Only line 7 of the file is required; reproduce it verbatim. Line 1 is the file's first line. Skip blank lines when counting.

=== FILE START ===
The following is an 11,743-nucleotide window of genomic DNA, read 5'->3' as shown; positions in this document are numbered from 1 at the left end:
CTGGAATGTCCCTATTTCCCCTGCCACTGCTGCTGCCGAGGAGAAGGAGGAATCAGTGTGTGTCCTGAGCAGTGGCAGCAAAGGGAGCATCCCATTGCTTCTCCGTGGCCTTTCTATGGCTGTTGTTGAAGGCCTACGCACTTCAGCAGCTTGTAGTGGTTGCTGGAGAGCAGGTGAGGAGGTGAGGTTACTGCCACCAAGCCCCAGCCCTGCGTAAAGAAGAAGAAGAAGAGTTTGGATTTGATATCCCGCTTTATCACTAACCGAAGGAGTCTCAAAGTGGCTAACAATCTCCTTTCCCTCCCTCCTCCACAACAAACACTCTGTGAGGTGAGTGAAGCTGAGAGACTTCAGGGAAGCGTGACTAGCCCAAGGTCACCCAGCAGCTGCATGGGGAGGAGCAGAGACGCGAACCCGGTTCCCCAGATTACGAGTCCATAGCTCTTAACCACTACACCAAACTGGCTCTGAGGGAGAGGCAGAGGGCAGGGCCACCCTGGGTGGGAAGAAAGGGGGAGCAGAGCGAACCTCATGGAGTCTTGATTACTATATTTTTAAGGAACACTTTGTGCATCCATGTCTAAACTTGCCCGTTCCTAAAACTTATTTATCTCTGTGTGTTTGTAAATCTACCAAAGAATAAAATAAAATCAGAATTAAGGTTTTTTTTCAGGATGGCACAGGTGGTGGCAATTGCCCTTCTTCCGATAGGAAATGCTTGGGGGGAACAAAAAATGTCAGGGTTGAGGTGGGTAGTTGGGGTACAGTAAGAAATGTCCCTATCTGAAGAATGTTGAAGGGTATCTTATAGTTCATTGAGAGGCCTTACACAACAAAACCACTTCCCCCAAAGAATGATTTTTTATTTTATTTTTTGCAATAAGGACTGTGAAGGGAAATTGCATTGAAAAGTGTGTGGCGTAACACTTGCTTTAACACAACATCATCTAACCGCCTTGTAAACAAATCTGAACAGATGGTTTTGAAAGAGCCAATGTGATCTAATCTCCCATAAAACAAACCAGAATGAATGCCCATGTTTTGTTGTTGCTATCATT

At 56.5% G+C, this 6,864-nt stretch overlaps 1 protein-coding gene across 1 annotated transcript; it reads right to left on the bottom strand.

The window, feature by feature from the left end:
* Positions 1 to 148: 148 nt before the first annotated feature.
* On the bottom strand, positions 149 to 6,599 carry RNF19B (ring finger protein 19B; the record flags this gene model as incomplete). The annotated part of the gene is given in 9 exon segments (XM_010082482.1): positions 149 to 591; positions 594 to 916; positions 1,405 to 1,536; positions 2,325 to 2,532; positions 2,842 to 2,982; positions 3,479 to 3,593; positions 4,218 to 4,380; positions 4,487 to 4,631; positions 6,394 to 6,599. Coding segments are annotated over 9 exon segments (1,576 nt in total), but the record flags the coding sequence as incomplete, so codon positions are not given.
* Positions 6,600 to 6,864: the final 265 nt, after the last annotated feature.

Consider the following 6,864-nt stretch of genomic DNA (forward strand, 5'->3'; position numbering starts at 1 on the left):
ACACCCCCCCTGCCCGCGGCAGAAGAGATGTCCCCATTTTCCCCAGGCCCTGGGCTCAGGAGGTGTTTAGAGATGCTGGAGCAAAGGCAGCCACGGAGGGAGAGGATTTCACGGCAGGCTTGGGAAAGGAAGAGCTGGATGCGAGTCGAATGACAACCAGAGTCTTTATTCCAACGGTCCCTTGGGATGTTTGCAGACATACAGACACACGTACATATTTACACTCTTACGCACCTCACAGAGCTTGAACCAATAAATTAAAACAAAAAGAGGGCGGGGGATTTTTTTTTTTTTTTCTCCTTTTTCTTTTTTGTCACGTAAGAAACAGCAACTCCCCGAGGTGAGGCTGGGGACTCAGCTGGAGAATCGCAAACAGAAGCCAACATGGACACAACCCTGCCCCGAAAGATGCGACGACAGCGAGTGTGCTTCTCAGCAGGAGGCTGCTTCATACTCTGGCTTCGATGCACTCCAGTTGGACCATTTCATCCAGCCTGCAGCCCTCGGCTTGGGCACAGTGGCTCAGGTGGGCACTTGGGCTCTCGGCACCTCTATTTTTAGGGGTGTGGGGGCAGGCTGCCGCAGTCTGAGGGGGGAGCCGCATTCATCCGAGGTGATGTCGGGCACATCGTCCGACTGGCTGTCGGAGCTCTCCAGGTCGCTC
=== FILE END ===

* Positions 6,600 to 6,864: the final 265 nt, after the last annotated feature.